After being three years on the top, India has finally lost its position as the most preferred destination among upcoming markets for retail investment, according to the 7th annual global retail development index (GRDI) by management consulting firm A.T. Kearney.
The GRDI ranks countries among the thirty emerging markets on the basis of their retail investment attractiveness.
Vietnam occupies pole position in 2008. The country’s leap from the fourth place in 2007 to the top spot this year was driven by strong GDP growth, changes in its regulatory structure favoring foreign investors and increase in consumer demand for modern retail concepts.
India, Russia and China —the top three countries in last year’s GRDI fell to 2nd, 3rd and 4tf places, respectively, in the 2008 GRDI.
While India, Russia and China remain important destinations, high real estate prices in big cities and growing competition have decreased the attractiveness compared with the last years and forced retailers to look for opportunities in Tier II and III cities.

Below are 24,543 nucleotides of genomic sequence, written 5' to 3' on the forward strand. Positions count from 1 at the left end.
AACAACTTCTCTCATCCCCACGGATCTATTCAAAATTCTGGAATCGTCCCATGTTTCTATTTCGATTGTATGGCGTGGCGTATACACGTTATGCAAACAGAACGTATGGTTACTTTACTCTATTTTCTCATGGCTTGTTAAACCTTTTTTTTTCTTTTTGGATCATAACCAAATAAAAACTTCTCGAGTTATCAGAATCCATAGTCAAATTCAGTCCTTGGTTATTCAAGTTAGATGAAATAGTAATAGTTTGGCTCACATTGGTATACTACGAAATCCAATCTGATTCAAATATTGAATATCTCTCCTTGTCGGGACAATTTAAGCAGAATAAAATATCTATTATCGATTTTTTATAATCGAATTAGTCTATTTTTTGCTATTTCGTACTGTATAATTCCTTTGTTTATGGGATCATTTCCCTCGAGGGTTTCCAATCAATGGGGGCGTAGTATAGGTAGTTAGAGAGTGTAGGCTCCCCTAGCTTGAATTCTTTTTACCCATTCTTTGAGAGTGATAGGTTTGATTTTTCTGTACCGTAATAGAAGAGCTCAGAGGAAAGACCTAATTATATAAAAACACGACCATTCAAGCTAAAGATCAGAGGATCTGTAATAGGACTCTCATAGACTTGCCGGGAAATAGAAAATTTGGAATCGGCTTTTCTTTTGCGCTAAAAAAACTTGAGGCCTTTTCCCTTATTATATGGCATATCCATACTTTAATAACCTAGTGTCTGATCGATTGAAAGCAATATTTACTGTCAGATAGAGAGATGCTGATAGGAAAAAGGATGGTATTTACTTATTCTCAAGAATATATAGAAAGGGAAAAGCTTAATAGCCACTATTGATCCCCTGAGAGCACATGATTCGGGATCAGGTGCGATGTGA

“India continues to be a dominant force in AT Kearney’s annual GRDI report. While India has slipped to No. 2 this year, it continues to be a favored destination for global retailers. However, challenges such as skyrocketing real estate costs, a lack of good commercial property and complex regulations for foreign entry have caused the slide in ranking,” said Hemant Kalbag, principal (consumer industries and retail practice), AT Kearney India.
Vietnam’s twenty billion dollar retail market place is very small compared with India or China, but the absence of competition and an 8 %GDP growth make it an attractive opportunity for global retailers, says the report.
Moreover, the Vietnamese consumer is among the youngest in Asia, with seventy nine million below the age of 65. Moreover, the country’s consumer spending increased by more than 75 % between 2000 and 2007.
But all is not lost for India. The retail market opportunity here is larger than ever at $510 billion and spending patterns and consumer maturity are growing faster than what most retailers had forecast.
However, there are a few stumbling blocks that have emerged. Foreign players entering India today face stringent regulations, a clouded political atmosphere, soaring real estate costs and a fiercely competitive domestic retailer group, said the report.